Condition in 1970
Since the 1820s the House had received little significant attention. Accordingly when Mrs. Starkie Bence came to sell in 1970 the House suffered two major handicaps. The first was Kentwell's then poor condition and unmodernised state. The second was that there was almost no market then for grand country houses - irrespective of condition. In the postwar period hundreds of such houses had been demolished or allowed to fall into ruin.
Many would-be buyers, lured by its beauty, were deterred but not Patrick Phillips. He wanted a House worthy of spending a lifetime on.
He later met and married Judith and the two of them (and a family later enlarged by children) have since combined to bring Kentwell back to life.
Restoration (Condition in 1971)
In 1971 there was not a structure at Kentwell which did not require attention: House, 15th C. Moat House, Dovecote, Walled Garden, Vinery, Moat Walls & Bridges, Stables, etc. These were all in equally poor state of repair. Initial tasks were simply to stop the ingress of water through faults in the roof of the House, which were bringing ceilings down. Next was to introduce services. It had almost no electricity (previously it was still lit by gas) or heating (apart from a rare but dangerous 1910 high pressure system) and water came from a well via a pump which had to be started each morning. The drains were excellent, however.
Works started in 1972 and have continued without interruption ever since and continue still today. Initially works were concentrated upon the House but soon expanded to include gardens and outbuildings. Later still this extended to create many new structures (including Gatehouses and old style buildings to create a farm). Some work was done a little at a time: re-plastering the Halls windows was spread over 7 years (and some remain still to be done); repairing, rebuilding (or just building) the Moat Walls, half a mile in total, was spread over 10 years and again is still not yet finished. Most of the works have been directed by Patrick & Judith Phillips with their own small team of craftsmen, aided only occasionally by contractors.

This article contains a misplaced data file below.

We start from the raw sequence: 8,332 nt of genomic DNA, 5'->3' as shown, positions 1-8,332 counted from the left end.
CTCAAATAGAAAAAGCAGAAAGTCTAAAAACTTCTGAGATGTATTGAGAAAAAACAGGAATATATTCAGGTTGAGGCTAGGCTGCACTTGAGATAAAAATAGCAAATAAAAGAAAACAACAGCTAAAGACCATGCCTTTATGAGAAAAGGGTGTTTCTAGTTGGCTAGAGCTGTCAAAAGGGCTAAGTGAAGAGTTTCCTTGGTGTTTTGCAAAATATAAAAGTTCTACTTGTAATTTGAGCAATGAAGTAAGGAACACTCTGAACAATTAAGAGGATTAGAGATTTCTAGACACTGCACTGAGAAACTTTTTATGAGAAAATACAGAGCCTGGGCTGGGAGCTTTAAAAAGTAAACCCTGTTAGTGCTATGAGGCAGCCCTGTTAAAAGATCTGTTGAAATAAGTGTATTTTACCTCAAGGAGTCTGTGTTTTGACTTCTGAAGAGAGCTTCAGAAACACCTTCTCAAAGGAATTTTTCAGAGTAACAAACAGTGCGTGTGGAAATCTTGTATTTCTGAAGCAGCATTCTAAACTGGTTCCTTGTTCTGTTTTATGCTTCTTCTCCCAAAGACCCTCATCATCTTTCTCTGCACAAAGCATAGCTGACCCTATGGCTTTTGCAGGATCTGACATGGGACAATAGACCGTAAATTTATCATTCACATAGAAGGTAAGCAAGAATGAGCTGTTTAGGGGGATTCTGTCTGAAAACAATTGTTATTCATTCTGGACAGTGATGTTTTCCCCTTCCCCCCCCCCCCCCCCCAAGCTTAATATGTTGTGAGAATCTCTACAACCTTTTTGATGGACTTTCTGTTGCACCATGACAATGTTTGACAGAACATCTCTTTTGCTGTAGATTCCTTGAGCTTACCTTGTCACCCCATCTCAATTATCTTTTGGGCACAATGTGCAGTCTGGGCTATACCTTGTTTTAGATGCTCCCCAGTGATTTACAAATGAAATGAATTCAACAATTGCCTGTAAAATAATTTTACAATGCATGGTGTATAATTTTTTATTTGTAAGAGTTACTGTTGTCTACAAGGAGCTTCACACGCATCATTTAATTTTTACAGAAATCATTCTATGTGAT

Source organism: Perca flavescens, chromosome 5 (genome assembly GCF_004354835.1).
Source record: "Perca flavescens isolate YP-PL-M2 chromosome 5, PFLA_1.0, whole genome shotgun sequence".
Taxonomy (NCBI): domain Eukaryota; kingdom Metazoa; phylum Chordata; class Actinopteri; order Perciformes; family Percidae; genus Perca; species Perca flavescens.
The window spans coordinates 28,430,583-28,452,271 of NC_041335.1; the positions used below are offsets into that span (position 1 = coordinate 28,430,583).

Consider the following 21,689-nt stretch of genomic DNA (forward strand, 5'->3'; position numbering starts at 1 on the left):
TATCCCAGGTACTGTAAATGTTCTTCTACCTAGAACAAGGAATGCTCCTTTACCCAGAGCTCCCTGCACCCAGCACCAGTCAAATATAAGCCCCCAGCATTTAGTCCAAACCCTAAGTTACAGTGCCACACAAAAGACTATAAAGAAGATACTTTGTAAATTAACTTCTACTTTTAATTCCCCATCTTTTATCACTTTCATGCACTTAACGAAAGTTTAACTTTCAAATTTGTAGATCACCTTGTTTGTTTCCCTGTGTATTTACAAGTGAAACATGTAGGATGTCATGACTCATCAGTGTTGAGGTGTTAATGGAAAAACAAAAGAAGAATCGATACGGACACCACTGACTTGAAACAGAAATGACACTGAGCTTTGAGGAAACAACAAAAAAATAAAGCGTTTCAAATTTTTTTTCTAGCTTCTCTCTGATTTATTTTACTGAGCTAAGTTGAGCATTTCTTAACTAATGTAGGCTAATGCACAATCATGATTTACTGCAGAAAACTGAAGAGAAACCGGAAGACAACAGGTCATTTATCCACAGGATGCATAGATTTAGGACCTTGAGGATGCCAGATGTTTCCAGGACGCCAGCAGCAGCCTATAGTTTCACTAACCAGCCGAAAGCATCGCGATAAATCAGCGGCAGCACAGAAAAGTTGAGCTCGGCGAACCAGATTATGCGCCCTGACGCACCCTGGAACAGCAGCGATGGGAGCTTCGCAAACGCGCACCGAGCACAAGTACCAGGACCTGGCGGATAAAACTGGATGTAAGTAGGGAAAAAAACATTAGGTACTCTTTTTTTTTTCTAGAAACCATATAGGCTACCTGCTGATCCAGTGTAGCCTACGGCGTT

In order to survive Kentwell (and Houses like Kentwell) had to be made to contribute significantly to their own upkeep. So, he and Judith decided that the only option was to open Kentwell to the public. This they did in 1976.
There was very little for visitors to see in those early days beyond the poor condition, all that had to be done and the efforts being made to do it; but that was part of the attraction for visitors, who returned year after year (and still return today) to see the latest Progress at Kentwell.
At the outset not only was the House's condition poor but its ancient contents, some of which dated from its earliest days, had been sold away before Patrick Phillips concluded his purchase.
Since 1971 the Phillips have collected the contents which visitors now see. Much from country house sales, more from auction houses, dealers and the like; in addition some items have been commissioned from contemporary craftsmen and artists.
Kentwell therefore is a rarity among Historic Houses. An essentially 16th Century House substantially re-created in the late 20th C. by the efforts of one family. Over 30 years non-stop works make Kentwell unlike any other Historic House in the country.